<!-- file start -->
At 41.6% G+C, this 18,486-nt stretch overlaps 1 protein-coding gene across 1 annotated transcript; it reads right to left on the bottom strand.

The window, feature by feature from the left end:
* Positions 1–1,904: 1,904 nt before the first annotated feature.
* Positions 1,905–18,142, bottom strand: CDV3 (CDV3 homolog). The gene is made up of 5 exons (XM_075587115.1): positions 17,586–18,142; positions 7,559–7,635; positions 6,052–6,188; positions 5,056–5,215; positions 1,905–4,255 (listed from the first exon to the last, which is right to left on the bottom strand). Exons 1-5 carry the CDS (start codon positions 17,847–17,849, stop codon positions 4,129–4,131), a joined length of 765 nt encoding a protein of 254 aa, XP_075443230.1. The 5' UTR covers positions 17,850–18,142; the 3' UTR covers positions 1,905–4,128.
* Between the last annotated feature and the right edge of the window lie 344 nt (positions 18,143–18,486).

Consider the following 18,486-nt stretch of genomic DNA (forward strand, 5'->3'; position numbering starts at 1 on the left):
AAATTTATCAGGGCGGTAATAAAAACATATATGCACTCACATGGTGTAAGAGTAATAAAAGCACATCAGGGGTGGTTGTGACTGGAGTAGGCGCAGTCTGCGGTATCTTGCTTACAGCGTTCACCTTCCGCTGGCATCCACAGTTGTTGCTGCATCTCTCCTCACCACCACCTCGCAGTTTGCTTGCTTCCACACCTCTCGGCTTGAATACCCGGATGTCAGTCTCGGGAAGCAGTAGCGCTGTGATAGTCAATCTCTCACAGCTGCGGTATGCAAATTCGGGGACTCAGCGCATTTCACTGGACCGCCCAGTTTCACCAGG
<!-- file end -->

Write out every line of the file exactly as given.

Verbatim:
At 41.6% G+C, this 18,486-nt stretch overlaps 1 protein-coding gene across 1 annotated transcript; it reads right to left on the bottom strand.

The window, feature by feature from the left end:
* Positions 1–1,904: 1,904 nt before the first annotated feature.
* Positions 1,905–18,142, bottom strand: CDV3 (CDV3 homolog). The gene is made up of 5 exons (XM_075587115.1): positions 17,586–18,142; positions 7,559–7,635; positions 6,052–6,188; positions 5,056–5,215; positions 1,905–4,255 (listed from the first exon to the last, which is right to left on the bottom strand). Exons 1-5 carry the CDS (start codon positions 17,847–17,849, stop codon positions 4,129–4,131), a joined length of 765 nt encoding a protein of 254 aa, XP_075443230.1. The 5' UTR covers positions 17,850–18,142; the 3' UTR covers positions 1,905–4,128.
* Between the last annotated feature and the right edge of the window lie 344 nt (positions 18,143–18,486).

Consider the following 18,486-nt stretch of genomic DNA (forward strand, 5'->3'; position numbering starts at 1 on the left):
AAATTTATCAGGGCGGTAATAAAAACATATATGCACTCACATGGTGTAAGAGTAATAAAAGCACATCAGGGGTGGTTGTGACTGGAGTAGGCGCAGTCTGCGGTATCTTGCTTACAGCGTTCACCTTCCGCTGGCATCCACAGTTGTTGCTGCATCTCTCCTCACCACCACCTCGCAGTTTGCTTGCTTCCACACCTCTCGGCTTGAATACCCGGATGTCAGTCTCGGGAAGCAGTAGCGCTGTGATAGTCAATCTCTCACAGCTGCGGTATGCAAATTCGGGGACTCAGCGCATTTCACTGGACCGCCCAGTTTCACCAGG